Red-eyed Vireos return to PEI in early spring. The male performs a courtship display where he flicks his legs with his white feathers and fan-shaped tail. The female will build the nest in five days, without the males help. They nest is an open cup suspended from a forked tree branch. It is made out of twigs, bark strips, grasses, pine needles, and lichen held together with spider web. The inner lining is often made of grasses, plant fibers, and hair.

During the incubation period, which lasts 11 to 14 days, the male sings 50-60 phrases a minute. Once he is finished the female comes of the nest and he will feed her or they feed together. The pair is monogamous.  After hatching for the dull white egg with reddish brown specks, the young are helpless and their eyes are closed. They remain in the nest for 10 to 12 days and are fed by both parents. 

Bird 7 - Migratory - Song Sparrow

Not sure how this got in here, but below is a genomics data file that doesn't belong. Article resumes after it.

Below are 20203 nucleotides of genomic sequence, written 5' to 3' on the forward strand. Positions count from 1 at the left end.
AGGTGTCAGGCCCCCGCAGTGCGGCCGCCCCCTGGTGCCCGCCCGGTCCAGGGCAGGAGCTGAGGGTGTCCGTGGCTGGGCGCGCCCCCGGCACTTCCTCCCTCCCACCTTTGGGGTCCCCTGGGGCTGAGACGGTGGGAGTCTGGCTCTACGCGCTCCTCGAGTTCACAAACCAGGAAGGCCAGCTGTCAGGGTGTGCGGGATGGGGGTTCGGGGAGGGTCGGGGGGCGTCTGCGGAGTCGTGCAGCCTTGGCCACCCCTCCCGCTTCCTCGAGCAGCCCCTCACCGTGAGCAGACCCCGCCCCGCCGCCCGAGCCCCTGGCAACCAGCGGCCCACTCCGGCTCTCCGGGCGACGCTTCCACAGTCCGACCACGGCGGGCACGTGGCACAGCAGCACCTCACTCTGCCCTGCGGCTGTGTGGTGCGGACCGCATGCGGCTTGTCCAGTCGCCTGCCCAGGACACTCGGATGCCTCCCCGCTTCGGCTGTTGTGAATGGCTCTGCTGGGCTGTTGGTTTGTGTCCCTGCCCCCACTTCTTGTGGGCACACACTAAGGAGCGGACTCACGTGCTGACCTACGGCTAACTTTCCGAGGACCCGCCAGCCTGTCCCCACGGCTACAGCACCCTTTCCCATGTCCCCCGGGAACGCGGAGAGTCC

Song Sparrows return to PEI in February or March. The male often returns first to select a nesting place. He defines his territory by singing his song from three or four high perches. When the females arrive, the males select one they would like to partner with and tries to impresses her with his mating ritual. Once the female chooses her mate, they travel the territory together. The female builds the nest which is hidden in grasses or weeds. The nest is sometimes placed on the ground or as high at 5m. She uses loose grasses, weeds and bark on the outside and lines it with grasses, rootlets and animal hair.    

The female will lay 1 to 6 eggs per clutch and may brood up to 7 times a season. The eggs are often blue, blue-green, or gray-green spotted with brown, red-brown, or lilac. They are 1.7 to 2.3cm in length and 1.4 to 1.7cm wide. The incubation period lasts 12 to 15 days. The hatchlings are naked with sparse black down, they are clumsy and their eyes are closed. The nestling period lasts 9 to 12 days.